Congress To Hold Hearing Over Gas Price Gouging

by Joe Rutland

Congress is going to get itself involved in the issue of gas prices. Specifically, they are going to be holding a hearing about price gouging. The House Energy and Commerce Committee’s subcommittee on oversight and investigations will have some heavy hitters on the hot seat on Wednesday. Executives from companies like Chevron, ExxonMobil, and BP will be testifying at a hearing titled “Gouged at the Gas Station: Big Oil and American’s Pain at the Pump.”

What To Know

  • Congress will hold a hearing on Wednesday regarding gas prices.
  • A House subcommittee will have different oil company executives on hand.
  • Analyst says the idea of gas price gouging is “not a fair assessment” of the market.

Congress Will Hold Hearing About Gas Prices With Oil Company Executives

Why is this hearing taking place? Well, politicians and consumers note that oil companies have turned hefty profits amid surging oil prices. Additionally, BP posted its highest profit since 2012 last year, MarketWatch reports. And this issue does have a powerful effect on consumers and homeowners.

Exxon said in a filing late Monday that its first-quarter profits could top $9 billion. That is compared to $8.8 billion in the fourth quarter. It all happens due to between $1.9 billion and $2.3 billion in crude price changes.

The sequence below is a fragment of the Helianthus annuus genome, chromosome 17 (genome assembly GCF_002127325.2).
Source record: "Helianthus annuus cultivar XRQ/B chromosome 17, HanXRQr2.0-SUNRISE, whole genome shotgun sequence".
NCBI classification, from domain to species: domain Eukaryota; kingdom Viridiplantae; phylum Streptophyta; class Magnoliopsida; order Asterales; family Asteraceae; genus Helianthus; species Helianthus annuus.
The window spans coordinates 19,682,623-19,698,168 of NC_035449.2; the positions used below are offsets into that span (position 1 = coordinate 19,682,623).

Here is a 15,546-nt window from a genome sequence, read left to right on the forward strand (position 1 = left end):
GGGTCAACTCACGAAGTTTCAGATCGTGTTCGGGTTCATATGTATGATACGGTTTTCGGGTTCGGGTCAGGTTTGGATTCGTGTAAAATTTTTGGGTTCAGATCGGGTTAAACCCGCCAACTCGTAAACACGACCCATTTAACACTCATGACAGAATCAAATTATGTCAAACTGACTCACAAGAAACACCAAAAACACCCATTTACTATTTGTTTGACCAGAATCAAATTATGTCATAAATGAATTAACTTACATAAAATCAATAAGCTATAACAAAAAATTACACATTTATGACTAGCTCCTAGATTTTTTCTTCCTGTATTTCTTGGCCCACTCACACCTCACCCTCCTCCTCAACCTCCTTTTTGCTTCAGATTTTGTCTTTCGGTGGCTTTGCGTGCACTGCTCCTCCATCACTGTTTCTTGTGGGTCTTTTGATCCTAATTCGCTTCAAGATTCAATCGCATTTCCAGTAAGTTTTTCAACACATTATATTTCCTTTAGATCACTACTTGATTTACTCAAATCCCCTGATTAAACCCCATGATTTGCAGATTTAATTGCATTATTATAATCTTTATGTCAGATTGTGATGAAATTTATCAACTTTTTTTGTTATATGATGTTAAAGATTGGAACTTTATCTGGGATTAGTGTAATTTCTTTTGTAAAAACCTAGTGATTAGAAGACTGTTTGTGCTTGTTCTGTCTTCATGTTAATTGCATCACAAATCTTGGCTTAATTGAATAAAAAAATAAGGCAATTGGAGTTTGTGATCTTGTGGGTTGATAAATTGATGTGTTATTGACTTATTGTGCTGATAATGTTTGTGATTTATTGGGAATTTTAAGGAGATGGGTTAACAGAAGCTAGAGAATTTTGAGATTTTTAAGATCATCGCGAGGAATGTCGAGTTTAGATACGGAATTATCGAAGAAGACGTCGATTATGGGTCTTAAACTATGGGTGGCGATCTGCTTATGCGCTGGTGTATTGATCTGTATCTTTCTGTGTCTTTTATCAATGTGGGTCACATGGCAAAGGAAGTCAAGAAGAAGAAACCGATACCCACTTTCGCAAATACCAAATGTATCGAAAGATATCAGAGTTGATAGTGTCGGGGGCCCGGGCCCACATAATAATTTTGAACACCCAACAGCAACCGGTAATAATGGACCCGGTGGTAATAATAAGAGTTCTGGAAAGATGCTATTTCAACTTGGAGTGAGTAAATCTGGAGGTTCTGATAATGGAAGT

A lot of people look to oil-company profits and think they are “raising [gasoline] prices arbitrarily,” an analyst said. But they are also potentially not looking at the “tremendous” losses for those firms in 2020, said Patrick De Haan, head of petroleum analysis at GasBuddy.

Analyst: Idea of Gas Price Gouging Is ‘Not A Fair Assessment’ Of Market

De Hann said that the idea of gas price gouging is “not a fair assessment” of the market. Claims of gouging are more a “voice of frustration” over the rise in oil prices. Tell that to American drivers, OK. We had to pay an average of $4.353 a gallon for gasoline on March 11, which is the highest price on record, according to GasBuddy. The rise in gas prices came amid a spike in crude-oil prices to their highest in nearly 14 years. They also had to deal with rising food prices, too, another issue for consumers.

“The chief reason driving retail gasoline prices to a record high in March was Russia’s invasion of Ukraine, against a tight global oil market,” said Brian Milne, editor, product manager at DTN. “Oil demand has recovered quickly from the pandemic lockdowns, outpacing supply growth, with the invasion of Ukraine and the subsequent sanctions on Russian oil exports heightening concern over supply disruptions and shortages.”